June 27, 2016

The Diminishing Line Between Advertising and Entertainment

By: Sean Flavin | Marketing Communications Specialist

For fans, advertising is a familiar element in American sports. Watch a game on TV and you’ll notice every break in the action has a sponsor (commercial breaks, timeouts, exciting plays, etc.). Check out a game in person and you’re inundated with advertising messages littered across every free piece of real estate in the stadium.

Advertising is more ubiquitous in some sports than others. MLS players sport jerseys with logos for major brands. PGA golfers are strategically outfitted with clothing, clubs and balls from sponsors. In NASCAR, cars and drivers suits are both plastered with brand logos; so much so that this clip barely seems like a joke.


There has been some advertising sanctuary in the four major U.S. leagues, though. Game broadcasts and team arenas are still covered with ads, but the NBA, NFL, NHL and MLB have all resisted the urge to allow ads on the field of play.

But not for much longer.

native advertising blog-sports logo imageIn 2017-18, the NBA will start allowing teams to advertise on the jerseys. The Philadelphia 76ers are the first team to announce such a deal, selling away a small patch of their uniforms to the ticket company StubHub for a reported $5 million per year.

By bringing advertising on the court, the NBA is blurring the line separating where entertainment ends and where advertising begins. And the trend is not unique to sports, the line between entertainment and advertising is diminishing in a variety of ways.

Live from New York, it’s [insert brand name here]

TV audiences used to bring a degree of certainty and structure. To watch a show, audiences had to tune in at a specific time for a set amount of time. Not anymore. Netflix, Hulu and DVR technologies have offered viewers the opportunity to consume programs when they want, for as long as they want. This freedom has introduced us to terms like “binge watching” and “Netflix and chill,” it’s also increased an audience’s ability to avoid ads.

Media and entertainment entities aware of this change in viewer behavior have started to adjust their programming accordingly. To make the show more viewer friendly, Saturday Night Live will drop two commercial breaks per episode next season. This equates to 30 percent fewer ads for NBC’s SNL, a drop the network will make up for by allowing advertisers to partner with the show to create branded content to run during the broadcast.

SNL has a long history of commercial parody, featuring fake spots for a bank whose only function is to give people change, a fake J.C. Penney ad for Mom jeans and a bunch of products not quite PG enough to mention here. It’ll be interesting to see how SNL handles the transition from satirical advertising to producing content meant to promote a brand.

Super Influencers

The rise of social media has provided brands a new type of spokesperson. A group of “experts” known as social media influencers. Traditionally, influencers have been subject-matter experts (e.g., academics, experienced professionals, etc.) or legitimate celebrities (e.g., musicians and actors). Social influencers, on the other hand, have fewer prerequisites. These influencers only need to create digital content that attracts a substantial number of followers.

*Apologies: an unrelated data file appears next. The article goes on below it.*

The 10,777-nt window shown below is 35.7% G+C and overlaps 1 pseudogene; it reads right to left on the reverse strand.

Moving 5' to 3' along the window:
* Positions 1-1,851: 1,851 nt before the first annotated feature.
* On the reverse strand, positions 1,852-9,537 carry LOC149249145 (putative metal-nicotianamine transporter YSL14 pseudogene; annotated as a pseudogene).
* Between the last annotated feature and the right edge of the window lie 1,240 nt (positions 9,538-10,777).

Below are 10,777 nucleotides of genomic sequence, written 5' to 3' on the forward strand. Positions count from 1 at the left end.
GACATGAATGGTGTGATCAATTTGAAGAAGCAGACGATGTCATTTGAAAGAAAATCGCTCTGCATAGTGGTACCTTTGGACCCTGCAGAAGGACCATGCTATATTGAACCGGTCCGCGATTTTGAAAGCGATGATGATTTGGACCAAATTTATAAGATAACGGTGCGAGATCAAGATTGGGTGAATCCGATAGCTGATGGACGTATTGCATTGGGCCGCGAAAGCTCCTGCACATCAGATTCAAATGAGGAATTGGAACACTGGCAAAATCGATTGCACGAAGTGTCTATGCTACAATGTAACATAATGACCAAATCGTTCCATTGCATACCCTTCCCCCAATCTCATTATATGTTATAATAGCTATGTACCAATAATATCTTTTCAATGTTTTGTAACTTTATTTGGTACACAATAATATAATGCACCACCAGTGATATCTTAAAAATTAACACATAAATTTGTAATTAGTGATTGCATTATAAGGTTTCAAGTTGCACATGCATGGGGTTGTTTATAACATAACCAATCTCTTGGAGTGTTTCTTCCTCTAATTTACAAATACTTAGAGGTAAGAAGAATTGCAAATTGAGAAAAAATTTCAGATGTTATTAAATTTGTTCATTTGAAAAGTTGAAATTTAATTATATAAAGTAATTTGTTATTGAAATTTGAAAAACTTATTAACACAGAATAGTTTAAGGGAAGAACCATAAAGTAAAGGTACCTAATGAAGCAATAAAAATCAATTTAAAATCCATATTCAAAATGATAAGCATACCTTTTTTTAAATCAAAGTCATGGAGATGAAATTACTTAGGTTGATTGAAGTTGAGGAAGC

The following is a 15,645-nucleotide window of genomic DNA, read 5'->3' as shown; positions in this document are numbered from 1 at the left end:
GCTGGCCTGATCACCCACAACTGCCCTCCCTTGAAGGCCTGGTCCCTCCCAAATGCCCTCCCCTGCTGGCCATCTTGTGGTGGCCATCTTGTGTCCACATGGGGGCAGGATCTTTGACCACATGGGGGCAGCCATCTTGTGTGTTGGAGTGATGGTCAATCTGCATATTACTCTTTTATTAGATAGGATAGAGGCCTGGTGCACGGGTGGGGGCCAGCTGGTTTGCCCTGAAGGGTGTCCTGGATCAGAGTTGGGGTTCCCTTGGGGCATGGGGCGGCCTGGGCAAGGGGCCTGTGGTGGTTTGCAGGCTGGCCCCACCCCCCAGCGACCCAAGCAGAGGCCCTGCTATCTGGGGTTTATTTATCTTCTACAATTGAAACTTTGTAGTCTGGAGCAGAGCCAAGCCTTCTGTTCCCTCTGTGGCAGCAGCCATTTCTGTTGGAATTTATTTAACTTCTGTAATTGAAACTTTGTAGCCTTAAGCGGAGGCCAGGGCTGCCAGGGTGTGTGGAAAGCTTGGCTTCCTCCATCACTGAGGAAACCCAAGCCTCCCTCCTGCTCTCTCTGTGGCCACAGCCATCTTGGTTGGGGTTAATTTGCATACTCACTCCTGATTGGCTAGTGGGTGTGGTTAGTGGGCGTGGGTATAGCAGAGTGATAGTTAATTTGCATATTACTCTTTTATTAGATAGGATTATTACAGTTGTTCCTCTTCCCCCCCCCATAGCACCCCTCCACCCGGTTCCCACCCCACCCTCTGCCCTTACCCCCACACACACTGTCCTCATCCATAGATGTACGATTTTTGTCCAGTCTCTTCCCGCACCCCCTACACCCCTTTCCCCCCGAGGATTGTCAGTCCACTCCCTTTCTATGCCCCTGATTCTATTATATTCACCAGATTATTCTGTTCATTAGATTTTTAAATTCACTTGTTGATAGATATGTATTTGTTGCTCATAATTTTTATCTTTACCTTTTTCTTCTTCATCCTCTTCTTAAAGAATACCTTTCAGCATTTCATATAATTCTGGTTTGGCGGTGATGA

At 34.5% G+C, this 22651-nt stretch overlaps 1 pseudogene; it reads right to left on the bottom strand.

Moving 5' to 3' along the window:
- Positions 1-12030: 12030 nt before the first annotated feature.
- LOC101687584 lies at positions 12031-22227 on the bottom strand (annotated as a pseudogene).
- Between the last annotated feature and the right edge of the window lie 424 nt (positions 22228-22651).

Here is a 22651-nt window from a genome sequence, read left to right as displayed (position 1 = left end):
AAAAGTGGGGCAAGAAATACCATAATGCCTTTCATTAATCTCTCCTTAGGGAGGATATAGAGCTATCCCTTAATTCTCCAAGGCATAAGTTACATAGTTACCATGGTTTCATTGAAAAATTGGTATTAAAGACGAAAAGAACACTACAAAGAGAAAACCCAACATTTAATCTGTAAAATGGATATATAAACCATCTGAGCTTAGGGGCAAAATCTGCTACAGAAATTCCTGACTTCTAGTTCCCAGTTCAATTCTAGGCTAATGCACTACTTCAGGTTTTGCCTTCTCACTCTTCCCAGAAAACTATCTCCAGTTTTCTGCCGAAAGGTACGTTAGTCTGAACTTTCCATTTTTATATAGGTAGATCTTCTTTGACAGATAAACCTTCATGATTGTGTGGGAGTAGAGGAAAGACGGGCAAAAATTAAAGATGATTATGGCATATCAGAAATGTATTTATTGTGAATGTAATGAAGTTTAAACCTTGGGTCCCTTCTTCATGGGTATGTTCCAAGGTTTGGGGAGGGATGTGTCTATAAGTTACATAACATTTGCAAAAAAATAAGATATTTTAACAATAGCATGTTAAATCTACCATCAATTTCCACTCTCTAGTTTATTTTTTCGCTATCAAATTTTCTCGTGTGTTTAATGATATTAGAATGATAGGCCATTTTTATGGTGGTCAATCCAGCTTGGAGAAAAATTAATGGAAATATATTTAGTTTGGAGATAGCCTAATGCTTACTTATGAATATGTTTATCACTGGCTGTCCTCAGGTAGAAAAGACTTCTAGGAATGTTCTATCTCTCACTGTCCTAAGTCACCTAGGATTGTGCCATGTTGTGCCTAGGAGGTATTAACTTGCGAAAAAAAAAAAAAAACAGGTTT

Here’s where the line between entertainment and advertising blurs in the social influencer world. Brands often pay these influencers to help them connect with consumers by integrating product promotion into their content. The process presents a number of risks for brands, though. A report by Digiday highlighted four persistent pain points with social influencers, the most notable of which being high cost.

For “super social influencers,” the cost can be as much as $100,000 per video produced. Including for influencers like Logan Paul, an actor who rose to fame based off his 6-second Vine videos which have attracted more than nine million followers.

Paul is a great example of how social media has changed the level of talent, knowledge and skill required to be an influencer. Outside of his Vine popularity, Paul doesn’t have much of an acting resume (unless you count a turn on Law & Order: SVU role as a crazed kidnapper), certainly not one that would command almost $17,000 per second of video.

Brands as Entertainers

So far we’ve covered how entertainers are producing branded content, but that’s only half the story. Brands are increasingly becoming content creators themselves, embracing native advertising strategies intended to seamlessly blend with regular content.

A prominent example of this is PepsiCo. Rather than outsourcing content production, PepsiCo has decided to bring everything in-house. The beverage maker recently opened a state-of-the-art content studio in New York. PepsiCo will use the 4,000-square-foot space to produce “branded content while also pursuing distribution deals with film studios, online publishers and other outlets for brand-agnostic content,” according to AdvertisingAge.

PepsiCo is just one of many brands developing and distributing original content to engage audiences. As the way audiences consume entertainment changes, the way brands connect with those audiences is also changing. As PepsiCo’s President Brad Jakeman puts it in an article by The Wall Street Journal: “Over time, advertising has gained the reputation of pollution content… We have to now create content that consumers want to watch.”

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Sean-FlavinSean Flavin is a Marketing Communication Specialist at Marquette Group with a background in both journalism and search engine optimization. He is the managing editor of Marquette Group’s blog and a regular contributor. Follow him on Twitter for updates in the digital marketing industry.

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